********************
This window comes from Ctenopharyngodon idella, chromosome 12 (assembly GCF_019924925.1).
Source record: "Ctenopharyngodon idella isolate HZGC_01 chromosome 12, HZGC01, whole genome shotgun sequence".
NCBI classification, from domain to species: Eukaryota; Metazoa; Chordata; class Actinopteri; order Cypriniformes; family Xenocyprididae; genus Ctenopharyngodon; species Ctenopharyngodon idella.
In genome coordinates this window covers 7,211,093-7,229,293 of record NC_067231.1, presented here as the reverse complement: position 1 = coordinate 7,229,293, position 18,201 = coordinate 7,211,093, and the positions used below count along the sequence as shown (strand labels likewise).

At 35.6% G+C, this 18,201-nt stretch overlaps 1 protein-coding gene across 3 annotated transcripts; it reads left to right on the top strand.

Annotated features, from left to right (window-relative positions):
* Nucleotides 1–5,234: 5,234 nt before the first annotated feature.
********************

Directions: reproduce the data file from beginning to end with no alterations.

This window comes from Ctenopharyngodon idella, chromosome 12 (assembly GCF_019924925.1).
Source record: "Ctenopharyngodon idella isolate HZGC_01 chromosome 12, HZGC01, whole genome shotgun sequence".
NCBI classification, from domain to species: Eukaryota; Metazoa; Chordata; class Actinopteri; order Cypriniformes; family Xenocyprididae; genus Ctenopharyngodon; species Ctenopharyngodon idella.
In genome coordinates this window covers 7,211,093-7,229,293 of record NC_067231.1, presented here as the reverse complement: position 1 = coordinate 7,229,293, position 18,201 = coordinate 7,211,093, and the positions used below count along the sequence as shown (strand labels likewise).

At 35.6% G+C, this 18,201-nt stretch overlaps 1 protein-coding gene across 3 annotated transcripts; it reads left to right on the top strand.

Annotated features, from left to right (window-relative positions):
* Nucleotides 1–5,234: 5,234 nt before the first annotated feature.